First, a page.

Additional findings were: the first position of the thesis’s author dominated in 85% of derivative articles, the participation of supervisors as coauthors occurred in 100% of derivative articles, the authorship credit retained by the thesis’s author was 42% in derivative articles, the number of coauthors by article was 5 in derivative articles versus 6.4 coauthors, as average, in non-derivative articles and the time differential regarding the year of thesis completion showed that 87.5% of derivative articles were published before or in the same year of thesis completion.


Global Data Quality Assessment and the Situated Nature of “Best” Research Practices in Biology

Author : Sabina Leonelli

This paper reflects on the relation between international debates around data quality assessment and the diversity characterising research practices, goals and environments within the life sciences.

Since the emergence of molecular approaches, many biologists have focused their research, and related methods and instruments for data production, on the study of genes and genomes.

While this trend is now shifting, prominent institutions and companies with stakes in molecular biology continue to set standards for what counts as ‘good science’ worldwide, resulting in the use of specific data production technologies as proxy for assessing data quality.

This is problematic considering (1) the variability in research cultures, goals and the very characteristics of biological systems, which can give rise to countless different approaches to knowledge production; and (2) the existence of research environments that produce high-quality, significant datasets despite not availing themselves of the latest technologies.

Ethnographic research carried out in such environments evidences a widespread fear among researchers that providing extensive information about their experimental set-up will affect the perceived quality of their data, making their findings vulnerable to criticisms by better-resourced peers. T

hese fears can make scientists resistant to sharing data or describing their provenance. To counter this, debates around Open Data need to include critical reflection on how data quality is evaluated, and the extent to which that evaluation requires a localised assessment of the needs, means and goals of each research environment.

URL : Global Data Quality Assessment and the Situated Nature of “Best” Research Practices in Biology


Reproducibility2020: Progress and priorities

Authors : Leonard P. Freedman, Gautham Venugopalan, Rosann Wisman

The preclinical research process is a cycle of idea generation, experimentation, and reporting of results. The biomedical research community relies on the reproducibility of published discoveries to create new lines of research and to translate research findings into therapeutic applications.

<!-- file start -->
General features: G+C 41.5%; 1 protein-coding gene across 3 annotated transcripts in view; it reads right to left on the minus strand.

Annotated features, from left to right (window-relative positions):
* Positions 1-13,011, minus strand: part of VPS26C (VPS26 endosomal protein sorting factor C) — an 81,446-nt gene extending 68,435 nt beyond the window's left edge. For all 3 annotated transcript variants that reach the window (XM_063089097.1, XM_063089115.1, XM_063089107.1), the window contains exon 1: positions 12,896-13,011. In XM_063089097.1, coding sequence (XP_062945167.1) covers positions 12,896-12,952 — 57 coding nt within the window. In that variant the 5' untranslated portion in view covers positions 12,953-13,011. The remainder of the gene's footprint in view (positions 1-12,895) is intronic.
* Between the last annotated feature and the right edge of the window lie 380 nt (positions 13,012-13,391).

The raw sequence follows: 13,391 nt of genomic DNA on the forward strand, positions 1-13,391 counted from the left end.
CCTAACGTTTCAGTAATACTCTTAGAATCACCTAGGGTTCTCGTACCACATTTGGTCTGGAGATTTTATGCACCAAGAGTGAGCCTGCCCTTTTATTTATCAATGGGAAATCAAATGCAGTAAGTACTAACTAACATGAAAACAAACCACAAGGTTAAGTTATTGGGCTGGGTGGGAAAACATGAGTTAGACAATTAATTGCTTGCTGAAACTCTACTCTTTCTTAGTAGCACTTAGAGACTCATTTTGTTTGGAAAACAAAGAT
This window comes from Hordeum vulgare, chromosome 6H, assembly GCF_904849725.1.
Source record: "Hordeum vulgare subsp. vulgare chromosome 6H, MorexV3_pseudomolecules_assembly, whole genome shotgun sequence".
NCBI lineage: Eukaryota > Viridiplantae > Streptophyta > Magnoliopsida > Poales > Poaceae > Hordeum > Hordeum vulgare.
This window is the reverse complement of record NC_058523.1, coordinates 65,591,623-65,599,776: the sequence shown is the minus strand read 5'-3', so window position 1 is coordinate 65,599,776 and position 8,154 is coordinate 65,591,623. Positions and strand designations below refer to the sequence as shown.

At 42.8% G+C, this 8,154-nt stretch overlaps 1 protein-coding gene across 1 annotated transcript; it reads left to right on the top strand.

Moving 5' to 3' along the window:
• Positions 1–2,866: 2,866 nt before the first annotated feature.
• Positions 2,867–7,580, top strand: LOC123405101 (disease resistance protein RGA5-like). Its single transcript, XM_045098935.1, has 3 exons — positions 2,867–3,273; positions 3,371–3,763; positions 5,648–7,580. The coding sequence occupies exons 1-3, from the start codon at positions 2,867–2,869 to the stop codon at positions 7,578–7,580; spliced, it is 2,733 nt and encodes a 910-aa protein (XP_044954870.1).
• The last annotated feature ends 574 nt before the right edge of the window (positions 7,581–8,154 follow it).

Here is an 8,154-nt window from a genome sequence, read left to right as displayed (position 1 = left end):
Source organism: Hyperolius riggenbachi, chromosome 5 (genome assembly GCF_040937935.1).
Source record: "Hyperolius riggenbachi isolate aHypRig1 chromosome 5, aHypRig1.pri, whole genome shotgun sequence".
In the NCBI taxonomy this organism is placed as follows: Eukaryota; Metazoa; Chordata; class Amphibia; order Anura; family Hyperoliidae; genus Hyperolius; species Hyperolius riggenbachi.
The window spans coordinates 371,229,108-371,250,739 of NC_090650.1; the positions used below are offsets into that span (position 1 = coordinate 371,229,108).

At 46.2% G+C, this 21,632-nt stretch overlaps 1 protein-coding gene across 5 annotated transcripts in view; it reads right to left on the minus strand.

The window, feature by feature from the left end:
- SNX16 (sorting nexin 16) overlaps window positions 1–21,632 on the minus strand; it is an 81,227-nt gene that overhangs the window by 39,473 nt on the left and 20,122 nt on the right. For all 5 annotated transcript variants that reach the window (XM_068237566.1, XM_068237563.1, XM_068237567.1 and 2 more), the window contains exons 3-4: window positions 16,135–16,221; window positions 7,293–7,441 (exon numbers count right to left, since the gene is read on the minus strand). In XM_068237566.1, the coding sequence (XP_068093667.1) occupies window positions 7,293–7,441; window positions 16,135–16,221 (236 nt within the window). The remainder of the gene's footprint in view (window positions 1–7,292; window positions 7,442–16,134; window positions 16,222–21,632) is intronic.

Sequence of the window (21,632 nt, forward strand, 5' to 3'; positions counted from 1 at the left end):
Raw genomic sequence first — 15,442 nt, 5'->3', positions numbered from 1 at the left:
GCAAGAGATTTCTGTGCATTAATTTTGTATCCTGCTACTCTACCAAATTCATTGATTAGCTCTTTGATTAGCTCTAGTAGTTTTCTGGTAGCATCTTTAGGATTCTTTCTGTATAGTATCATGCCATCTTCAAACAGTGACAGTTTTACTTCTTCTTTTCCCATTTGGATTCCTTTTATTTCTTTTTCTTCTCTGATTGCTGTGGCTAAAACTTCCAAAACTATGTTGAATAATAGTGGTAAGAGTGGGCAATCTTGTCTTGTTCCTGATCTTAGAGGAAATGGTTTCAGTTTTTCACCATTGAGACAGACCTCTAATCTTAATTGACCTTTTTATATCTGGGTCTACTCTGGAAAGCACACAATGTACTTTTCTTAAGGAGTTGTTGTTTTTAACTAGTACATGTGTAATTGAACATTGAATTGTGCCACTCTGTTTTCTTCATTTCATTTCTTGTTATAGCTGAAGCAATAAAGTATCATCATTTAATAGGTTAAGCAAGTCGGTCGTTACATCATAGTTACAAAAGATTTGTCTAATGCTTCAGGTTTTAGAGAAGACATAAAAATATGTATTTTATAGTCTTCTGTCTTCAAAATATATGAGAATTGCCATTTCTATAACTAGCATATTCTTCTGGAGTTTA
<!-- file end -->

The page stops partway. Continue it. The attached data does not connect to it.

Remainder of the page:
Since 2012, when scientists from Amgen reported that they were able to reproduce only 6 of 53 “landmark” preclinical studies, the biomedical research community began discussing the scale of the reproducibility problem and developing initiatives to address critical challenges.

Global Biological Standards Institute (GBSI) released the “Case for Standards” in 2013, one of the first comprehensive reports to address the rising concern of irreproducible biomedical research.

Further attention was drawn to issues that limit scientific self-correction, including reporting and publication bias, underpowered studies, lack of open access to methods and data, and lack of clearly defined standards and guidelines in areas such as reagent validation.

To evaluate the progress made towards reproducibility since 2013, GBSI identified and examined initiatives designed to advance quality and reproducibility. Through this process, we identified key roles for funders, journals, researchers and other stakeholders and recommended actions for future progress. This paper describes our findings and conclusions.

URL : Reproducibility2020: Progress and priorities


A Bibliometric study of Directory of Open Access Journals: Special reference to Microbiology

Author : K S Savita

The present study aim is to determine the number of free e-journal in the field of Microbiology available on DOAJ.

For this study the author has adopted bibliometric method and analyzed on the basis of country-wise distribution, language wise distribution and subject heading wise distribution.

URL : A Bibliometric study of Directory of Open Access Journals: Special reference to Microbiology

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What incentives increase data sharing in health and medical research? A systematic review

Authors : Anisa Rowhani-Farid, Michelle Allen, Adrian G. Barnett


The foundation of health and medical research is data. Data sharing facilitates the progress of research and strengthens science. Data sharing in research is widely discussed in the literature; however, there are seemingly no evidence-based incentives that promote data sharing.


A systematic review (registration: of the health and medical research literature was used to uncover any evidence-based incentives, with pre- and post-empirical data that examined data sharing rates.

We were also interested in quantifying and classifying the number of opinion pieces on the importance of incentives, the number observational studies that analysed data sharing rates and practices, and strategies aimed at increasing data sharing rates.


Only one incentive (using open data badges) has been tested in health and medical research that examined data sharing rates. The number of opinion pieces (n = 85) out-weighed the number of article-testing strategies (n = 76), and the number of observational studies exceeded them both (n = 106).


Given that data is the foundation of evidence-based health and medical research, it is paradoxical that there is only one evidence-based incentive to promote data sharing. More well-designed studies are needed in order to increase the currently low rates of data sharing.

URL : What incentives increase data sharing in health and medical research? A systematic review